Discover more from Midlife Anti-Hero
What's your threadcount? Threads is here and EVERYONE is on it.
Hello? Hello? Is this thing on? An update on the value of social media after retirement Like it or not, the apps have upsides.
I’m on the couch, in the corner where the cushion is losing its spring. The dog has gone to bed. A message on the TV asks, “Are you still there?”
I don’t know. Am I?
What is this place between my brain and my cramping thumb hovering over my phone? It’s media, but it doesn’t feel social.
Merriam-Webster defines social as an adjective “involving allies” marked by “pleasant companionship.” Its origins are from the Latin socialis, for “living with others.”
We can safely assume Elon Musk didn’t study this etymology when taking over Twitter. But what of it? Despite the shit-stirring, outrage, privacy concerns, trolls, and bots on every social media platform, nearly 5 billion people worldwide use it—240 million are active daily on Twitter alone. Meta’s Threads rocketed to 100 million sign-ups in five days.
But, oh God, not another one!
Social media is awful for teenagers, women, the LGBTQ community, people of color, and other marginalized groups. A Pew Research study found 4 out of 10 Americans have experienced online harassment.
Will Threads be any different? Probably not. If we’ve learned anything about the internet (other than that it’s a series of tubes), we are painfully aware it’s untameable. Kick me off one platform; I’ll join another, start my own, or buy one.
And it’s not just cyberbullying that makes us feel bad. Filtered photos, curated highlights, and even good news announcements from friends and colleagues can take a toll. Is there anything worse than that “everyone but me” feeling after just a few minutes on Facebook?
And yet we’re still there. Why? Because it has some good qualities too.
Social media and midlife reinvention
I may not miss my job, but I miss the casual interaction with work friends. I miss opportunities for learning and connection that are baked into working with others.
Like it or not, the internet—social media, text, email, and (ugh) Zoom—is how we connect now. Some studies have linked social technology use by older adults to improvements in health and well-being. And, if technology helps us build mutually beneficial connections, I’m here for it.
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My midlife reinspiration social media stack:
Facebook groups Whatever you’re interested in, wherever you are in life, there is a group for you. Look for a private group with clear engagement rules and active administrators. In my experience, group members are supportive and pleasant companions—the true definition of social.
Twitter lists One of the myths, I think, of Twitter is that everyone sees the same posts—from the mundane to the hateful. You can curate your feed. Follow who you are interested in and who you trust. Make lists—mine are literary magazines, editors, and authors—that filter out a lot of noise. Use block and mute features. Restrict comments to the people you choose.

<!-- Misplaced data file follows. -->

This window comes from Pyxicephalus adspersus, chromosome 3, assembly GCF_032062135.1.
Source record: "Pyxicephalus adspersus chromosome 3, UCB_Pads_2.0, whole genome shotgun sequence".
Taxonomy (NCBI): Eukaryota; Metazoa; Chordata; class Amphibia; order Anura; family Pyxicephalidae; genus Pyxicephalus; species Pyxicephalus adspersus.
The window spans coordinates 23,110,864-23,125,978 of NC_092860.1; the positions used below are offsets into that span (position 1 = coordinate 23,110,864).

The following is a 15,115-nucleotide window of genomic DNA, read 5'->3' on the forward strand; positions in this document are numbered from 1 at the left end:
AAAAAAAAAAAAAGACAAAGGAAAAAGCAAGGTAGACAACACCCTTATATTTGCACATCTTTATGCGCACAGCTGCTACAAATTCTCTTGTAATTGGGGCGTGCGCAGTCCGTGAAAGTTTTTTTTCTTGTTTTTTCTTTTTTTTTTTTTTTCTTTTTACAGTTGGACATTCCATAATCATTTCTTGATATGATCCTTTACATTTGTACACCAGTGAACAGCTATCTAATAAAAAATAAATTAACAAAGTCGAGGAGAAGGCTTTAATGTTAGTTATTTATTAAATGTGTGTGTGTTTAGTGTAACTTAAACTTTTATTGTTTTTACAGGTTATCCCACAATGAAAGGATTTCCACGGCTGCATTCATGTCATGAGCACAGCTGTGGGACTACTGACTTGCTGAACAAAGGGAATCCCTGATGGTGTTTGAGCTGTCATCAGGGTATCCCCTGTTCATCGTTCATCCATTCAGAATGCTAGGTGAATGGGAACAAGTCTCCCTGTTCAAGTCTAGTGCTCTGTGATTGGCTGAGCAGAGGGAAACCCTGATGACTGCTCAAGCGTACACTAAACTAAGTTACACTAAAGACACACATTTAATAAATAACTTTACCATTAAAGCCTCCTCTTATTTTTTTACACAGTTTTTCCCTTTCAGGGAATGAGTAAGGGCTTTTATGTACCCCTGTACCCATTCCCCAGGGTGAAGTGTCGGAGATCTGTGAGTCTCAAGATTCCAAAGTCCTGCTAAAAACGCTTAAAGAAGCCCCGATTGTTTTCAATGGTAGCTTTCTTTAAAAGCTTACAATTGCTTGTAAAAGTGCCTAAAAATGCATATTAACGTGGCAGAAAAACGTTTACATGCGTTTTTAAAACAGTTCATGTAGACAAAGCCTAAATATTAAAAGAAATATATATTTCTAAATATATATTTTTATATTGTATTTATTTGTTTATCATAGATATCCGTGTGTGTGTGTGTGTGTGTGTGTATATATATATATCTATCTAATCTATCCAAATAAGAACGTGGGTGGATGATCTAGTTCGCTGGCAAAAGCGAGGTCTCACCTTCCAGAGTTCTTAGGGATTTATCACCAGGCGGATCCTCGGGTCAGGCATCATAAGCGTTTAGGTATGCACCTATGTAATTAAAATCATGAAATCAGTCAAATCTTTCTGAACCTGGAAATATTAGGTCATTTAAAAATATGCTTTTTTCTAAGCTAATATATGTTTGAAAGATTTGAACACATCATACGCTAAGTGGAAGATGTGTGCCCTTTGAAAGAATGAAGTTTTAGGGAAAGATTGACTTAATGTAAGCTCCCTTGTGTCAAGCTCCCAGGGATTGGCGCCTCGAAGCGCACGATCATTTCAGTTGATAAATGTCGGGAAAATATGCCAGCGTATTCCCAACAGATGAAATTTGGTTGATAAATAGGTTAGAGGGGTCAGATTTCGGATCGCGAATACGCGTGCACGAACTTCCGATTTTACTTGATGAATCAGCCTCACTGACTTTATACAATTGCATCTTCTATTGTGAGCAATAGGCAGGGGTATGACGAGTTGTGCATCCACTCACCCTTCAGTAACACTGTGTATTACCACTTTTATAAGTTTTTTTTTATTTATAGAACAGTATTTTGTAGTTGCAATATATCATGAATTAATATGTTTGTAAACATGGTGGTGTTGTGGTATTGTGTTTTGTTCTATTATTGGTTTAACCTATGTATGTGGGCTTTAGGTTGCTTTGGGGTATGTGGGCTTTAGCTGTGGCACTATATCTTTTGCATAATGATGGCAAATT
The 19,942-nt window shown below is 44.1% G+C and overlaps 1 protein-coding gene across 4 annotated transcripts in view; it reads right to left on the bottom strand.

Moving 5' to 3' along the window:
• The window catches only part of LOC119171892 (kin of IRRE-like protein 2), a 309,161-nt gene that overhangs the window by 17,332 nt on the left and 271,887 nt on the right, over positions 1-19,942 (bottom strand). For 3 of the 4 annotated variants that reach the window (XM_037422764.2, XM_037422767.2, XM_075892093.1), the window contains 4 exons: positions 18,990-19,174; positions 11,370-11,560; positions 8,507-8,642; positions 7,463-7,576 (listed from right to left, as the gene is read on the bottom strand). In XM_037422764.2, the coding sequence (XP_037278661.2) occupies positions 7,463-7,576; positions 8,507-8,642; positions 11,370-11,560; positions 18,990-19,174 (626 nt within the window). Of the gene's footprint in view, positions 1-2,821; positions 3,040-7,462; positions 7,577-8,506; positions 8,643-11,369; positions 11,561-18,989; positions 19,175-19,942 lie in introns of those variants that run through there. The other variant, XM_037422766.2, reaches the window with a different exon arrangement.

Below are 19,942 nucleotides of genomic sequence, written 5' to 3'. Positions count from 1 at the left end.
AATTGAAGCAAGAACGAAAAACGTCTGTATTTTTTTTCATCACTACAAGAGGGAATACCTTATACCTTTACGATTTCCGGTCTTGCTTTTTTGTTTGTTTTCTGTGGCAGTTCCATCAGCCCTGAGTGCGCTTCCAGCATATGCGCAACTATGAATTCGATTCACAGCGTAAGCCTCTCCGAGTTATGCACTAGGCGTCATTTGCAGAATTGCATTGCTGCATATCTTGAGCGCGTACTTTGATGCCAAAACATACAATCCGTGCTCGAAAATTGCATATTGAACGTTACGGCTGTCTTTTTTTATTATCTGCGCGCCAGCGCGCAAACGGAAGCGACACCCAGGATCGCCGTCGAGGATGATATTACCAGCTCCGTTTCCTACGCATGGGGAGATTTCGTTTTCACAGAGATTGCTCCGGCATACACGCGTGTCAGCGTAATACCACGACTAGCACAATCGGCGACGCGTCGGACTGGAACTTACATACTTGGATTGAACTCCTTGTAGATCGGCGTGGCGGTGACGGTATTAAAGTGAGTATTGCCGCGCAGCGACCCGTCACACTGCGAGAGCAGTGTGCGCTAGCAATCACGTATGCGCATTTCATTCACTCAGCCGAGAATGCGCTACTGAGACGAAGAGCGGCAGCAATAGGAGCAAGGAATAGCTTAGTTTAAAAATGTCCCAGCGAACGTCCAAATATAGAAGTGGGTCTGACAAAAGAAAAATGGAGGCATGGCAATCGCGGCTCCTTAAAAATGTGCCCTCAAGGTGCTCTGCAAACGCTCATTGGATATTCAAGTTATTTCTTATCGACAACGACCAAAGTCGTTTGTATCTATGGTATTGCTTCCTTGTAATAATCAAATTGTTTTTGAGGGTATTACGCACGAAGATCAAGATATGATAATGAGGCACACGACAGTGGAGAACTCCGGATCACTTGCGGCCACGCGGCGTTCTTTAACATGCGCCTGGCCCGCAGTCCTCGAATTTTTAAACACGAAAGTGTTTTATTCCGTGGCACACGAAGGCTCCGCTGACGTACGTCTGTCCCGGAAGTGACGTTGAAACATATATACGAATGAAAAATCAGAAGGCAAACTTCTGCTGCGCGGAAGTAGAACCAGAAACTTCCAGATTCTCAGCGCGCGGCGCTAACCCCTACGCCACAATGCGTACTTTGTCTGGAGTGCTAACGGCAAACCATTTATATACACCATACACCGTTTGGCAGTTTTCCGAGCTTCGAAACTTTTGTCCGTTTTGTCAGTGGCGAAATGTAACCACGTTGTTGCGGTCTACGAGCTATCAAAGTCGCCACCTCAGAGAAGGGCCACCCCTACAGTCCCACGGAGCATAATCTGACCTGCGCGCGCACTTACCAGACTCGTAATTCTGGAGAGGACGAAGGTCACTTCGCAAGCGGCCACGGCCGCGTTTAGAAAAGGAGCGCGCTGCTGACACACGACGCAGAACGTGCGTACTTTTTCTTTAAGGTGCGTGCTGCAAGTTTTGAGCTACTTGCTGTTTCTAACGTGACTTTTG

Instagram Creators Like Facebook, Instagram is owned by Meta—which isn’t helpful. What once was my favorite place to find content is now in third place. So. Many. Ads. BUT… if you are reinventing your career, building a brand, or looking for an audience, Instagram has many features to support your goals.
Threads I predict this text-based conversation app, where you can include links and images, and GIFs to your heart’s content, will eat Meta’s own lunch while simultaneously gnawing on the bones of the bluebird. However, it’s early days, and once Zuck’s team gets the bugs worked out, the urge to monetize will squeeze all the fun out of it.
LinkedIn Whether or not you are currently looking for work, maintaining your professional connections may come in handy someday. In addition, the platform hosts many creatives and thought leaders that provide inspiring content for your next chapter. LinkedIn also has Creator Tools that might be worth exploring if you embark on a new endeavor.
I joined Facebook in 2010 because I thought I would be left behind – alone at the lunch table – if I didn’t get on the bandwagon. I was mostly right—some 68% of Boomers are on Facebook today.
But watching endless short videos of cute dogs, clips from Taylor Swift’s Eras tour, and Graham Norton’s celebrity interviews isn’t social—it’s a distraction. As any marketer knows, views and “likes” are meaningless unless they lead to engagement.
Social media has a place in my reinvention toolkit, but nothing beats the thread that truly connects us all—being human. And for that, I need to get off the couch.